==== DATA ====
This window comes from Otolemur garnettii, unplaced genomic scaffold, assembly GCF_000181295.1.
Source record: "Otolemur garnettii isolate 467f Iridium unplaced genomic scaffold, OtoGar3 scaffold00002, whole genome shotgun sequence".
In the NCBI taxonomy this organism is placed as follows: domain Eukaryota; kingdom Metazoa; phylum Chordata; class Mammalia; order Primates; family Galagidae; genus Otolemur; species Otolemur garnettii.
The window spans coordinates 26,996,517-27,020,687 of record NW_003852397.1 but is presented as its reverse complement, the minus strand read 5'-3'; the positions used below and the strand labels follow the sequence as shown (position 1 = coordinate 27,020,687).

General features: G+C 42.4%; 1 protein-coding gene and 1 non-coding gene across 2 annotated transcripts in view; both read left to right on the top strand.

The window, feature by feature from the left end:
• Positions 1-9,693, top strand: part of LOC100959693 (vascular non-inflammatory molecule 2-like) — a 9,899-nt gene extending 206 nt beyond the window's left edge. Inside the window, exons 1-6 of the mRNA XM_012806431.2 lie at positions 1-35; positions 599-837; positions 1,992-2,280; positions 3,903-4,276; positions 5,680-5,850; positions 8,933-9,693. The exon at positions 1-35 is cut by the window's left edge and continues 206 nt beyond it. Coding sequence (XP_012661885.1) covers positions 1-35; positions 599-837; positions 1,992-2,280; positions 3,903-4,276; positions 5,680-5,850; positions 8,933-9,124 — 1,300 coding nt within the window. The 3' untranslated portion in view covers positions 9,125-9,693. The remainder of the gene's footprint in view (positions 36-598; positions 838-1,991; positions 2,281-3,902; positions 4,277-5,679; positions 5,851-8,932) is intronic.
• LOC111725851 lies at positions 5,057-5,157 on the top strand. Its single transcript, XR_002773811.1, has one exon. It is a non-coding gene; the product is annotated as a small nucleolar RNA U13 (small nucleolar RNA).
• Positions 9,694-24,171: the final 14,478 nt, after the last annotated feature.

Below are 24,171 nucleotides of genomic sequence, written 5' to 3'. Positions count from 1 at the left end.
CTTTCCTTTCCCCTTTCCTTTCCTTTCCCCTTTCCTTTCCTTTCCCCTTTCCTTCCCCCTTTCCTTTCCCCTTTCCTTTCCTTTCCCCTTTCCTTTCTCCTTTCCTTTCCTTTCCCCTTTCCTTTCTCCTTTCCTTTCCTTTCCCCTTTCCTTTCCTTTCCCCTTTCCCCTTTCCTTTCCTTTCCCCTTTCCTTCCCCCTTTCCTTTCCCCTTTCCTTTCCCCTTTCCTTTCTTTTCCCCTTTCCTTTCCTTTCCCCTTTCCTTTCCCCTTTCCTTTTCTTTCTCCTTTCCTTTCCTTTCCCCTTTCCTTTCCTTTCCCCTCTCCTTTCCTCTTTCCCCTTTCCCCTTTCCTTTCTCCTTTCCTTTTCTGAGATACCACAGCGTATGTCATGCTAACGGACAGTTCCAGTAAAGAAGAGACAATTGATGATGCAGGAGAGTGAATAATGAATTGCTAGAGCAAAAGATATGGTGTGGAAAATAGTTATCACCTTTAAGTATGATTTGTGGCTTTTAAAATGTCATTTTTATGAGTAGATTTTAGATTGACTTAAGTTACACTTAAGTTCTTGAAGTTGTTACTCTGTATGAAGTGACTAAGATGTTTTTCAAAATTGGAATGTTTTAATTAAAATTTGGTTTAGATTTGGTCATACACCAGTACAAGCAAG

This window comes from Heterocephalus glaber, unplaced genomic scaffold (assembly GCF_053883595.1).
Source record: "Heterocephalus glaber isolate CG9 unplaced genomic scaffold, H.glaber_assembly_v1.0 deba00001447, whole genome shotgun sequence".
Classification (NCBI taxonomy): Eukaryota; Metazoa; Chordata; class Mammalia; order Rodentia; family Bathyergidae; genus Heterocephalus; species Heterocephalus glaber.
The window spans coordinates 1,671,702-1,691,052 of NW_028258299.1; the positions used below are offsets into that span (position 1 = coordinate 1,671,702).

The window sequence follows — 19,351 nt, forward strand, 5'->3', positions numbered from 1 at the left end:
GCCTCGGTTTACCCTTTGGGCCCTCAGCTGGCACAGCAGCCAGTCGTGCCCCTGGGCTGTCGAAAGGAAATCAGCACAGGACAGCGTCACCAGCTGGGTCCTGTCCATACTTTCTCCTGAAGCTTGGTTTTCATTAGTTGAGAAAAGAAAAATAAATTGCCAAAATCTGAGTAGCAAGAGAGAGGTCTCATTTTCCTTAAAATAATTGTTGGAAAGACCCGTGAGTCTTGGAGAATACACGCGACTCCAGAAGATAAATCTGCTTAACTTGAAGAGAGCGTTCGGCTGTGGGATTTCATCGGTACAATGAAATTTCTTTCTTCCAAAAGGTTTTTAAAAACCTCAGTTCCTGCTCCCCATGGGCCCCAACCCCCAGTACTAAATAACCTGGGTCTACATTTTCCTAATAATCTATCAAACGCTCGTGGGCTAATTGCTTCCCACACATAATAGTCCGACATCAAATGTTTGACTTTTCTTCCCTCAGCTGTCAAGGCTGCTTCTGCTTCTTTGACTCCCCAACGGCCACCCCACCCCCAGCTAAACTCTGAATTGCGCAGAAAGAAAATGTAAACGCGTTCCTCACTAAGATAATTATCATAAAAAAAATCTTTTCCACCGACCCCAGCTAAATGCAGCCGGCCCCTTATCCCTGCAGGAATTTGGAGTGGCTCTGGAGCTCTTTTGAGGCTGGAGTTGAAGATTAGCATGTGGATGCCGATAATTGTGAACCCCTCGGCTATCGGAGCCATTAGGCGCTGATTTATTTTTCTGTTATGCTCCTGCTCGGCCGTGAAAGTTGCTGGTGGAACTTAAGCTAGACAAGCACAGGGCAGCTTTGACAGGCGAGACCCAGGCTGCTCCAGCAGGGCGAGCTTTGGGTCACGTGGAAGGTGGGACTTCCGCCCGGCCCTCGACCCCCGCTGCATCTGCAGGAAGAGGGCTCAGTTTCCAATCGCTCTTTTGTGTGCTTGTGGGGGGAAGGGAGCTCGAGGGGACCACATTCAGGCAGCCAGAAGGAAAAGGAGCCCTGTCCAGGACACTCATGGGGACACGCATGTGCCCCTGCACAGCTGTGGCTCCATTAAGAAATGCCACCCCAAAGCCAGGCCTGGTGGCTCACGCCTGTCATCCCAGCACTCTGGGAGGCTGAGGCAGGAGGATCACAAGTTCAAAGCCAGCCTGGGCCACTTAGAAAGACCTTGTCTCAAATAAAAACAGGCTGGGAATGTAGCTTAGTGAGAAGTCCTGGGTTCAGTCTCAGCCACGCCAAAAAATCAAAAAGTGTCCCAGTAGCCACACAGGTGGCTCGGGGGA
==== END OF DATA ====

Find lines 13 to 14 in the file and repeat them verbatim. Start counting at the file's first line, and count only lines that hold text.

Source record: "Heterocephalus glaber isolate CG9 unplaced genomic scaffold, H.glaber_assembly_v1.0 deba00001447, whole genome shotgun sequence".
Classification (NCBI taxonomy): Eukaryota; Metazoa; Chordata; class Mammalia; order Rodentia; family Bathyergidae; genus Heterocephalus; species Heterocephalus glaber.